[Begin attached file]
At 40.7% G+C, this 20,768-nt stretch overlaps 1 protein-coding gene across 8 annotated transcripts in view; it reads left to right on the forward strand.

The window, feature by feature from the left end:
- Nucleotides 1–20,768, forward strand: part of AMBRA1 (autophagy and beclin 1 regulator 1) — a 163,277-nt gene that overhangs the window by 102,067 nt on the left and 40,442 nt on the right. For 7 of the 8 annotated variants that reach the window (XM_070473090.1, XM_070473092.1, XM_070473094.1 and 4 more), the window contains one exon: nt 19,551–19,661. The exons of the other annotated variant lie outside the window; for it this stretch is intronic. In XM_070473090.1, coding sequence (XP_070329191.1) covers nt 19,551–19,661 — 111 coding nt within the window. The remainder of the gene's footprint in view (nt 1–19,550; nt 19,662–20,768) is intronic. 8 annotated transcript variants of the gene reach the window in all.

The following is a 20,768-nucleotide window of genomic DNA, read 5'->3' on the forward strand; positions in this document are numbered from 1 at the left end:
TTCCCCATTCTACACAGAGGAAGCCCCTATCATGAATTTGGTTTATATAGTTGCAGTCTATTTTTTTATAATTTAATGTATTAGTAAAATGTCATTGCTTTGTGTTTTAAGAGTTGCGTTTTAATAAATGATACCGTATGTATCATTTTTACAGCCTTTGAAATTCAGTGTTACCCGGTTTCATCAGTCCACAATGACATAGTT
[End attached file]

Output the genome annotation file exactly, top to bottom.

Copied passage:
At 40.7% G+C, this 20,768-nt stretch overlaps 1 protein-coding gene across 8 annotated transcripts in view; it reads left to right on the forward strand.

The window, feature by feature from the left end:
- Nucleotides 1–20,768, forward strand: part of AMBRA1 (autophagy and beclin 1 regulator 1) — a 163,277-nt gene that overhangs the window by 102,067 nt on the left and 40,442 nt on the right. For 7 of the 8 annotated variants that reach the window (XM_070473090.1, XM_070473092.1, XM_070473094.1 and 4 more), the window contains one exon: nt 19,551–19,661. The exons of the other annotated variant lie outside the window; for it this stretch is intronic. In XM_070473090.1, coding sequence (XP_070329191.1) covers nt 19,551–19,661 — 111 coding nt within the window. The remainder of the gene's footprint in view (nt 1–19,550; nt 19,662–20,768) is intronic. 8 annotated transcript variants of the gene reach the window in all.

The following is a 20,768-nucleotide window of genomic DNA, read 5'->3' on the forward strand; positions in this document are numbered from 1 at the left end:
TTCCCCATTCTACACAGAGGAAGCCCCTATCATGAATTTGGTTTATATAGTTGCAGTCTATTTTTTTATAATTTAATGTATTAGTAAAATGTCATTGCTTTGTGTTTTAAGAGTTGCGTTTTAATAAATGATACCGTATGTATCATTTTTACAGCCTTTGAAATTCAGTGTTACCCGGTTTCATCAGTCCACAATGACATAGTT